The History of Tamil literature during the Chola period has recorded glorious achievements. The Pandya period which follows does not exhibit such literary excellence mainly because of the political instability. The end of the 13th and the beginning of the 14th century witness the capturing of power by the Mohammedans. For about the next two hundred years, until the spread of the Vijayanagara empire in the deep south practically there was no literary creations but for a few commentaries on Sangam literature including Silappadigaram and Tirukkural. Philosophical treatises on Saiva religion were also written in poetry. These were known as the 'Siddhantha Saastirangal'.

Although 'epic' literature of the grand scale did not appear in the literary horizon several glittering stars started appearing and adorning the field of Tamil Literature, known as 'Small Prabandams' or 'Sitrilakkiyangal'. These new literary works varied in their content and structure from the earlier works. Some scholars opine that the literature of this period reflects the lives of the common people much more than those of the previous periods. The love of Tamil language in an alien political atmosphere can be very much seen in some excellent poets whose metre and rhythm have enriched our language. In fact the grand old musical tradition can be said to have been carefully guarded and handed over to the succeeding generation by them. Mention must be made of Arunagirinathar and his Thiruppugazh (The Diving greatness) and of Kumaragurupara Swamigal whose musical stanzas are still being sung in temples with vigour and devotion. 

The range and variety of the Prabandams of the period covering nearly 350 years are quite extensive and astounding. Though same repetitions mar the guarded literary landscape, much of trend setting literature is born during this long period. Common people and their way of life including their harmless pursuits and their exemplary contentedness find happy expression in these works. The simple lives and the special features of the hill tribes (Kuraver) are recorded in the lovely lyrics of the Kuravanji literature. The common features of the agrarian society are found in the delightful pages of Pallu literature. March of war and deeds of valor form the basis of the Bharani Literature which contains myths and the supernatural elegantly interwoven in musical and rhythmic verses. A variety of verses speaking of war, love, humor, velour, season, charm etc. are cleverly compiled in Kalambagam poetry. The stages of a child's growth up to 3 years forms the subject matter of 'Pillai thamil' poetry which generally adopts God and great men as the 'children' to be sung. The puranic fervor, religious charms and astounding imagination found in these poems are unmatched by any poetry of the world literature. A damsel sending even an inanimate object to present her case to her lover forms the subject matter of 'Thoodhu'. It is quite common to see even birds and animals praised to dizzy heights in these resounding verses which succeed in portraying the lyrical longings of the love born lady. The different emotions stirred at the sight of a Grand Procession taken in honor of an Exemplary individual are beautifully presented in ULA. Seven stages of a girl's growth into womanhood and the corresponding feelings of awe, infatuation, unfulfilled love and longing associated with their behavioral patterns are studied in minute detail in the Ulas. Thirukkutralakkuravanji, Mukkoodal Pallu, Meenakshiammai Pillaithamil, Kalingathu parani, and Moovar ula are glittering works in that they excel in their poetic excellence and un-curtailed imaginary excesses. The visible thread of religious underlining symbolises almost all the works of this period.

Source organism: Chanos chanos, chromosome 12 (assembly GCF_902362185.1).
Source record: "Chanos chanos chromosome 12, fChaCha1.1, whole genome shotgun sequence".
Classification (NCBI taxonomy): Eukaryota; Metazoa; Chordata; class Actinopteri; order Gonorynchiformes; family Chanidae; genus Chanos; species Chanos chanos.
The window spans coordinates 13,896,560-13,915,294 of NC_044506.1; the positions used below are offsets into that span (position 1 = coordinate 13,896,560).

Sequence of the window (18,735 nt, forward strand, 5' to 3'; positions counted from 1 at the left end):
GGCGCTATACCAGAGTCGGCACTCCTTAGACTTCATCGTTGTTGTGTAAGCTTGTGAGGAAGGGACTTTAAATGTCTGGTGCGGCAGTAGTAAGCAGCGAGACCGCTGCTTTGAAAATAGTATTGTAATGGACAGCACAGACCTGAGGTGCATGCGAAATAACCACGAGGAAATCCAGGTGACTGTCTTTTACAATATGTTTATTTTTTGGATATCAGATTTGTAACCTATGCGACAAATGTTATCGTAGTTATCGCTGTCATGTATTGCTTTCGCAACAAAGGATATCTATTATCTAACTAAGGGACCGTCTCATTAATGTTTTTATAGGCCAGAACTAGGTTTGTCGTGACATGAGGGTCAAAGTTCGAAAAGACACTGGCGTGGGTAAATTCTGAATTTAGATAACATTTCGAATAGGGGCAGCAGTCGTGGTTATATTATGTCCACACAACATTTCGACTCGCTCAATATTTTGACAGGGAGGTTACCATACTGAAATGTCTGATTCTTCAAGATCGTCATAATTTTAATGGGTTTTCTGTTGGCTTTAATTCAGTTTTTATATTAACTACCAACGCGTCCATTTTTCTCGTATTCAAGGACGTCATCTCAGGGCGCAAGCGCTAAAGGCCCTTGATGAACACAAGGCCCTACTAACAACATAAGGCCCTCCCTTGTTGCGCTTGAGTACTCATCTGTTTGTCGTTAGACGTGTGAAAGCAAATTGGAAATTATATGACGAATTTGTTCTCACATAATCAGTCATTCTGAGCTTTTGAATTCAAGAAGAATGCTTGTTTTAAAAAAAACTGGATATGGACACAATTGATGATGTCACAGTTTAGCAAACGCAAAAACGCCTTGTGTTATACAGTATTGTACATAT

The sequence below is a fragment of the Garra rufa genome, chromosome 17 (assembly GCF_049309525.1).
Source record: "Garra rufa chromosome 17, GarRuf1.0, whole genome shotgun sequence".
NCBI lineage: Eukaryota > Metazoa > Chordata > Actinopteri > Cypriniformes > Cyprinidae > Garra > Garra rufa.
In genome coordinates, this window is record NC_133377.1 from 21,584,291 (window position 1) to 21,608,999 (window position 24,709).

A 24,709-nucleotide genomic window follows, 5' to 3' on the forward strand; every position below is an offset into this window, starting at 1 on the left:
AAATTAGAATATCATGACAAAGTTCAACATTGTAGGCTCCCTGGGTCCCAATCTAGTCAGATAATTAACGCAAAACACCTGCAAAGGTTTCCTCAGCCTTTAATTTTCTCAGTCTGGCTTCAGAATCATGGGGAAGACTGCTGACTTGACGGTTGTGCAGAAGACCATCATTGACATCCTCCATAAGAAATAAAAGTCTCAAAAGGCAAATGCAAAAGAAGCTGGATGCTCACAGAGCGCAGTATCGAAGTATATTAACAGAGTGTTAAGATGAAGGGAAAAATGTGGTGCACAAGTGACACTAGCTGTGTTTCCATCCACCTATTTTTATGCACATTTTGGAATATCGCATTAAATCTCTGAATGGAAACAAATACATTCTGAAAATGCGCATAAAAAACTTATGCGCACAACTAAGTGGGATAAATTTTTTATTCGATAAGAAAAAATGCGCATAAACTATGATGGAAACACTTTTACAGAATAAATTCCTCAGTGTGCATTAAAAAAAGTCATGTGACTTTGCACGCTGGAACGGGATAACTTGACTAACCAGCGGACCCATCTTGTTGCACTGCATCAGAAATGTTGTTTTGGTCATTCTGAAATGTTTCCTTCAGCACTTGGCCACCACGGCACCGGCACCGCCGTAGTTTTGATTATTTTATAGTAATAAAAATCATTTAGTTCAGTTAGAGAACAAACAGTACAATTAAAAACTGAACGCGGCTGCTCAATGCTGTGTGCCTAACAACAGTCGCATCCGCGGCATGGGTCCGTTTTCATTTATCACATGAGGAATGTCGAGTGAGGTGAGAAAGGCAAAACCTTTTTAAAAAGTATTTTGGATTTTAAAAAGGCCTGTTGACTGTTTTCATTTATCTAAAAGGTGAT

This period has also produced some outstanding poets like Kalamegam, Irattaiyargal (Twins), Pugazhendhi, Paranjothiar, Villiputturar, Arunagirinathar, Kumaraguruparar, Thayaumanavar, Andagakkavai (Blind) Veeraraghava Mudaliar, Siva prakasa swamigal, Pattinathaar and Padikkasuppulavar. The literary history of the Nayak period will be incomplete if the contributions of these great men are not mentioned and acknowledged. The double meaning verses of Kalamegam speak volumes of his command of the language as well as his unparalleled observation skills. The songs of the Irattaiyargal mingle poems and humor to the eternal delight of the readers. The Musical excellence and rhythmic conformity of Arunagiri are matched only by his own store of abundant knowledge of our epics, the puranas and the philosophical treasures of the Shiva canon where Sivaprakasa excels by his unusual similes and original imagination. The sense of detachment in Pattinathaar's verses are at once thought provoking and saddening as they deeply explore the meaning of life in meaningful verses. Thayumanavar sets the trends for universal love and brotherhood to be able followed by Ramalingar and Bharathi during the next century. 

Though an attempt has been made to present a bird's eye-view of the literary history of the Nayak period, many religious and ethical forms of literature like Andathi and Satagam are not mentioned for want of space as well as the absence of literary excellence in most of these works to come. Famous Shiva mutts (monasteries) like Thiruvavaduthurai Adeenam, Dharmapura Adeenam, Thiruppananthal Kasi Madam, Madurai Thirugnana Sambandhar Thirumadam and a host of over Veera Saiva Madams have rendered immense help in preserving various palm leaf manuscripts in their zealous guarding and have willingly handed them over to great publishers like Dr. U. V. Swaminathaiyer but for whom Tamilians might not have been privileged even to see a simple verse of the ancient Sangam and medieval period literature.